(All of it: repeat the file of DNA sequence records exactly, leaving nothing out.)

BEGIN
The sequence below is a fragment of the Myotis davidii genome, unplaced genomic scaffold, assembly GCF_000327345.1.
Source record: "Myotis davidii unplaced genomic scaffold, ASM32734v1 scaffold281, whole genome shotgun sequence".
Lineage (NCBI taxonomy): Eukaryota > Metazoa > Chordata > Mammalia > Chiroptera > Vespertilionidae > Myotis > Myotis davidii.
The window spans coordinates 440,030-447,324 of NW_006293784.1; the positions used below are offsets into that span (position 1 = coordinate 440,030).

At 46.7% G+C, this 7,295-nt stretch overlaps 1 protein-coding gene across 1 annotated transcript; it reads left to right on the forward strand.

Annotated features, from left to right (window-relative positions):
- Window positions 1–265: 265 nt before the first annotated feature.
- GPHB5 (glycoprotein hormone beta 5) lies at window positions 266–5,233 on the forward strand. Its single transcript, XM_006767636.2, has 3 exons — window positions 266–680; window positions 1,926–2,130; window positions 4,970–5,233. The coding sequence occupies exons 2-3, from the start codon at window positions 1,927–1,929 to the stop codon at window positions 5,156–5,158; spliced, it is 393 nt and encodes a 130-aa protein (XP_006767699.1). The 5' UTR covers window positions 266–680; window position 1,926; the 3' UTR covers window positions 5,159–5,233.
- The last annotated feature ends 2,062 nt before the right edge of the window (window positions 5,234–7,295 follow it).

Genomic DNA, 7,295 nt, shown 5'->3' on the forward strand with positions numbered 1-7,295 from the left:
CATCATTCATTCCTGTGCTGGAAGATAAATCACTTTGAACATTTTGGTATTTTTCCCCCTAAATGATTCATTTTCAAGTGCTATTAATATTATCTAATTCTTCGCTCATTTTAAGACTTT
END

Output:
The sequence below is a fragment of the Myotis davidii genome, unplaced genomic scaffold, assembly GCF_000327345.1.
Source record: "Myotis davidii unplaced genomic scaffold, ASM32734v1 scaffold281, whole genome shotgun sequence".
Lineage (NCBI taxonomy): Eukaryota > Metazoa > Chordata > Mammalia > Chiroptera > Vespertilionidae > Myotis > Myotis davidii.
The window spans coordinates 440,030-447,324 of NW_006293784.1; the positions used below are offsets into that span (position 1 = coordinate 440,030).

At 46.7% G+C, this 7,295-nt stretch overlaps 1 protein-coding gene across 1 annotated transcript; it reads left to right on the forward strand.

Annotated features, from left to right (window-relative positions):
- Window positions 1–265: 265 nt before the first annotated feature.
- GPHB5 (glycoprotein hormone beta 5) lies at window positions 266–5,233 on the forward strand. Its single transcript, XM_006767636.2, has 3 exons — window positions 266–680; window positions 1,926–2,130; window positions 4,970–5,233. The coding sequence occupies exons 2-3, from the start codon at window positions 1,927–1,929 to the stop codon at window positions 5,156–5,158; spliced, it is 393 nt and encodes a 130-aa protein (XP_006767699.1). The 5' UTR covers window positions 266–680; window position 1,926; the 3' UTR covers window positions 5,159–5,233.
- The last annotated feature ends 2,062 nt before the right edge of the window (window positions 5,234–7,295 follow it).

Genomic DNA, 7,295 nt, shown 5'->3' on the forward strand with positions numbered 1-7,295 from the left:
CATCATTCATTCCTGTGCTGGAAGATAAATCACTTTGAACATTTTGGTATTTTTCCCCCTAAATGATTCATTTTCAAGTGCTATTAATATTATCTAATTCTTCGCTCATTTTAAGACTTT